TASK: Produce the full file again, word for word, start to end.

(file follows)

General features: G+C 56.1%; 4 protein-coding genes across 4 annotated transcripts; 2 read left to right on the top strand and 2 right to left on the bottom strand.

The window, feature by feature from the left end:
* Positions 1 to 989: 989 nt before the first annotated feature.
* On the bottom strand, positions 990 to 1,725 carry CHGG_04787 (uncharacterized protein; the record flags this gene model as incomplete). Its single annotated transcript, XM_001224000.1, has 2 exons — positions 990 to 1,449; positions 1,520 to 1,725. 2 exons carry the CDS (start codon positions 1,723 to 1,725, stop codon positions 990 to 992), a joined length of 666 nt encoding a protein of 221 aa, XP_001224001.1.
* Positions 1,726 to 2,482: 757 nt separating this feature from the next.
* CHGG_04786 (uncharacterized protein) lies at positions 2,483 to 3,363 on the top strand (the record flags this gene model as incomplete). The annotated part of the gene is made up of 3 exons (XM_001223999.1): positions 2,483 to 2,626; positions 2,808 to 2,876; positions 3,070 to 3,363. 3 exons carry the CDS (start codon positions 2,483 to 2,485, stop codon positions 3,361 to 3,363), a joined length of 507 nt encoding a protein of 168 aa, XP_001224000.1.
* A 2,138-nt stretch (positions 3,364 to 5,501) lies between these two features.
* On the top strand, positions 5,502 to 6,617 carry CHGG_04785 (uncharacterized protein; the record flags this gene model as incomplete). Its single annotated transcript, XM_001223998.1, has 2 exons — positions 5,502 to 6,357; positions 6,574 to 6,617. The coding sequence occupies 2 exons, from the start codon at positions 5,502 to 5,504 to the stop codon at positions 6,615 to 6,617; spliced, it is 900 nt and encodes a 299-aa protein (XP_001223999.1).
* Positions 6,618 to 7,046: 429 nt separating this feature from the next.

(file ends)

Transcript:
General features: G+C 56.1%; 4 protein-coding genes across 4 annotated transcripts; 2 read left to right on the top strand and 2 right to left on the bottom strand.

The window, feature by feature from the left end:
* Positions 1 to 989: 989 nt before the first annotated feature.
* On the bottom strand, positions 990 to 1,725 carry CHGG_04787 (uncharacterized protein; the record flags this gene model as incomplete). Its single annotated transcript, XM_001224000.1, has 2 exons — positions 990 to 1,449; positions 1,520 to 1,725. 2 exons carry the CDS (start codon positions 1,723 to 1,725, stop codon positions 990 to 992), a joined length of 666 nt encoding a protein of 221 aa, XP_001224001.1.
* Positions 1,726 to 2,482: 757 nt separating this feature from the next.
* CHGG_04786 (uncharacterized protein) lies at positions 2,483 to 3,363 on the top strand (the record flags this gene model as incomplete). The annotated part of the gene is made up of 3 exons (XM_001223999.1): positions 2,483 to 2,626; positions 2,808 to 2,876; positions 3,070 to 3,363. 3 exons carry the CDS (start codon positions 2,483 to 2,485, stop codon positions 3,361 to 3,363), a joined length of 507 nt encoding a protein of 168 aa, XP_001224000.1.
* A 2,138-nt stretch (positions 3,364 to 5,501) lies between these two features.
* On the top strand, positions 5,502 to 6,617 carry CHGG_04785 (uncharacterized protein; the record flags this gene model as incomplete). Its single annotated transcript, XM_001223998.1, has 2 exons — positions 5,502 to 6,357; positions 6,574 to 6,617. The coding sequence occupies 2 exons, from the start codon at positions 5,502 to 5,504 to the stop codon at positions 6,615 to 6,617; spliced, it is 900 nt and encodes a 299-aa protein (XP_001223999.1).
* Positions 6,618 to 7,046: 429 nt separating this feature from the next.